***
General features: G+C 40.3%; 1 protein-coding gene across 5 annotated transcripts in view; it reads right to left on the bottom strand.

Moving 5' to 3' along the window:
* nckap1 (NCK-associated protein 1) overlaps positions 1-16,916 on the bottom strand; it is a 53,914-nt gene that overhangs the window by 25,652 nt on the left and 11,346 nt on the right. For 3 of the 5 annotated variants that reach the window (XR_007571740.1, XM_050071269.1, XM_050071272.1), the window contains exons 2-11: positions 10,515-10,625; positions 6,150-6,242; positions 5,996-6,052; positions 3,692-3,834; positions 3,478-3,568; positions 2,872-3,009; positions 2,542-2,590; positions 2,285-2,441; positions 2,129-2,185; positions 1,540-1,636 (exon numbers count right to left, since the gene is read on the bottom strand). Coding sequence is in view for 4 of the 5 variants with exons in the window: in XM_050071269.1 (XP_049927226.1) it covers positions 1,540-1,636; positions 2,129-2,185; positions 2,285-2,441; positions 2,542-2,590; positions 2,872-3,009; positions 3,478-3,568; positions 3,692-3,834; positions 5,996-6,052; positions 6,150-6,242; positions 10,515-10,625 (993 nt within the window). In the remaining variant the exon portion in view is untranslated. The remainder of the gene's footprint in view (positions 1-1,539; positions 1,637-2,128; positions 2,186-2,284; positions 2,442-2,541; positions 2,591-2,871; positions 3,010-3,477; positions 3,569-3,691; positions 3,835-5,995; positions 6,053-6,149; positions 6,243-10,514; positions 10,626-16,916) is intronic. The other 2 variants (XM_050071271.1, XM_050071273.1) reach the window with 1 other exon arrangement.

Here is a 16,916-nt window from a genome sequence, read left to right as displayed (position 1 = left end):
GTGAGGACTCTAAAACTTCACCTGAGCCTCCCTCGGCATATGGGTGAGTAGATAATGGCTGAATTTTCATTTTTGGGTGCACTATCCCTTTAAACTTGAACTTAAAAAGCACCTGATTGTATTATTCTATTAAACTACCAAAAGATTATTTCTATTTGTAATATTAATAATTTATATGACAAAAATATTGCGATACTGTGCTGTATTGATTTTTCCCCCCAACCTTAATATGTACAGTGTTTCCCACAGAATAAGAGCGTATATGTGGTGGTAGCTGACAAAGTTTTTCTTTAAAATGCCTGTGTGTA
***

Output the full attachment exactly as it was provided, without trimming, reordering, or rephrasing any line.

General features: G+C 40.3%; 1 protein-coding gene across 5 annotated transcripts in view; it reads right to left on the bottom strand.

Moving 5' to 3' along the window:
* nckap1 (NCK-associated protein 1) overlaps positions 1-16,916 on the bottom strand; it is a 53,914-nt gene that overhangs the window by 25,652 nt on the left and 11,346 nt on the right. For 3 of the 5 annotated variants that reach the window (XR_007571740.1, XM_050071269.1, XM_050071272.1), the window contains exons 2-11: positions 10,515-10,625; positions 6,150-6,242; positions 5,996-6,052; positions 3,692-3,834; positions 3,478-3,568; positions 2,872-3,009; positions 2,542-2,590; positions 2,285-2,441; positions 2,129-2,185; positions 1,540-1,636 (exon numbers count right to left, since the gene is read on the bottom strand). Coding sequence is in view for 4 of the 5 variants with exons in the window: in XM_050071269.1 (XP_049927226.1) it covers positions 1,540-1,636; positions 2,129-2,185; positions 2,285-2,441; positions 2,542-2,590; positions 2,872-3,009; positions 3,478-3,568; positions 3,692-3,834; positions 5,996-6,052; positions 6,150-6,242; positions 10,515-10,625 (993 nt within the window). In the remaining variant the exon portion in view is untranslated. The remainder of the gene's footprint in view (positions 1-1,539; positions 1,637-2,128; positions 2,186-2,284; positions 2,442-2,541; positions 2,591-2,871; positions 3,010-3,477; positions 3,569-3,691; positions 3,835-5,995; positions 6,053-6,149; positions 6,243-10,514; positions 10,626-16,916) is intronic. The other 2 variants (XM_050071271.1, XM_050071273.1) reach the window with 1 other exon arrangement.

Here is a 16,916-nt window from a genome sequence, read left to right as displayed (position 1 = left end):
GTGAGGACTCTAAAACTTCACCTGAGCCTCCCTCGGCATATGGGTGAGTAGATAATGGCTGAATTTTCATTTTTGGGTGCACTATCCCTTTAAACTTGAACTTAAAAAGCACCTGATTGTATTATTCTATTAAACTACCAAAAGATTATTTCTATTTGTAATATTAATAATTTATATGACAAAAATATTGCGATACTGTGCTGTATTGATTTTTCCCCCCAACCTTAATATGTACAGTGTTTCCCACAGAATAAGAGCGTATATGTGGTGGTAGCTGACAAAGTTTTTCTTTAAAATGCCTGTGTGTA